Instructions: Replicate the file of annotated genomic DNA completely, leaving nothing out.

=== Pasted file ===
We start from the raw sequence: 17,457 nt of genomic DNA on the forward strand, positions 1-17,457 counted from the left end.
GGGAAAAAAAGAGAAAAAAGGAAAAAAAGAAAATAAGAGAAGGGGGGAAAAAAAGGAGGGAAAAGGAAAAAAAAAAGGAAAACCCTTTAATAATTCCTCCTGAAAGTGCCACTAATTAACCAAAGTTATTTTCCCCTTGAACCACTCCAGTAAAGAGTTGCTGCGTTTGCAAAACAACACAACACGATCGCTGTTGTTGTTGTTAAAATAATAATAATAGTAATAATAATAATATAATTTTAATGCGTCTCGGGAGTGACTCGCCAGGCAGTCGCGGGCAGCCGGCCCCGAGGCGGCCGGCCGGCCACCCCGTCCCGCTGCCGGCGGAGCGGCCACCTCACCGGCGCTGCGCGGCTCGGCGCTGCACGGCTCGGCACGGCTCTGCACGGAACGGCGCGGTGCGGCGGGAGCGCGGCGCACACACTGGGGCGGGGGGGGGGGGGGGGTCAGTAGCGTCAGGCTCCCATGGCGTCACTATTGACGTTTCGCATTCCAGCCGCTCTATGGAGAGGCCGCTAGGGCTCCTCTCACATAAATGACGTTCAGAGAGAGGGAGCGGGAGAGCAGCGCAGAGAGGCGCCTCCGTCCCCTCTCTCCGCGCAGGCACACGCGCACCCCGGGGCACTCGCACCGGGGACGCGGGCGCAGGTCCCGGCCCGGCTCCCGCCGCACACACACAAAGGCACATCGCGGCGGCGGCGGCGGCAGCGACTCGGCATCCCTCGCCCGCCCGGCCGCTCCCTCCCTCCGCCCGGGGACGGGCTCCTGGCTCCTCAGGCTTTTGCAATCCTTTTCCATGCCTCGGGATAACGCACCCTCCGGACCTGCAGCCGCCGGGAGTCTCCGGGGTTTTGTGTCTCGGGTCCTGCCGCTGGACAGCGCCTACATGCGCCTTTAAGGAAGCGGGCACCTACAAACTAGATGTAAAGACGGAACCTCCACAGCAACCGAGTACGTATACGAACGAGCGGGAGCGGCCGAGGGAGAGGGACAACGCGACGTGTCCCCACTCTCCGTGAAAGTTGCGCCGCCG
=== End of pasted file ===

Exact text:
We start from the raw sequence: 17,457 nt of genomic DNA on the forward strand, positions 1-17,457 counted from the left end.
GGGAAAAAAAGAGAAAAAAGGAAAAAAAGAAAATAAGAGAAGGGGGGAAAAAAAGGAGGGAAAAGGAAAAAAAAAAGGAAAACCCTTTAATAATTCCTCCTGAAAGTGCCACTAATTAACCAAAGTTATTTTCCCCTTGAACCACTCCAGTAAAGAGTTGCTGCGTTTGCAAAACAACACAACACGATCGCTGTTGTTGTTGTTAAAATAATAATAATAGTAATAATAATAATATAATTTTAATGCGTCTCGGGAGTGACTCGCCAGGCAGTCGCGGGCAGCCGGCCCCGAGGCGGCCGGCCGGCCACCCCGTCCCGCTGCCGGCGGAGCGGCCACCTCACCGGCGCTGCGCGGCTCGGCGCTGCACGGCTCGGCACGGCTCTGCACGGAACGGCGCGGTGCGGCGGGAGCGCGGCGCACACACTGGGGCGGGGGGGGGGGGGGGGTCAGTAGCGTCAGGCTCCCATGGCGTCACTATTGACGTTTCGCATTCCAGCCGCTCTATGGAGAGGCCGCTAGGGCTCCTCTCACATAAATGACGTTCAGAGAGAGGGAGCGGGAGAGCAGCGCAGAGAGGCGCCTCCGTCCCCTCTCTCCGCGCAGGCACACGCGCACCCCGGGGCACTCGCACCGGGGACGCGGGCGCAGGTCCCGGCCCGGCTCCCGCCGCACACACACAAAGGCACATCGCGGCGGCGGCGGCGGCAGCGACTCGGCATCCCTCGCCCGCCCGGCCGCTCCCTCCCTCCGCCCGGGGACGGGCTCCTGGCTCCTCAGGCTTTTGCAATCCTTTTCCATGCCTCGGGATAACGCACCCTCCGGACCTGCAGCCGCCGGGAGTCTCCGGGGTTTTGTGTCTCGGGTCCTGCCGCTGGACAGCGCCTACATGCGCCTTTAAGGAAGCGGGCACCTACAAACTAGATGTAAAGACGGAACCTCCACAGCAACCGAGTACGTATACGAACGAGCGGGAGCGGCCGAGGGAGAGGGACAACGCGACGTGTCCCCACTCTCCGTGAAAGTTGCGCCGCCG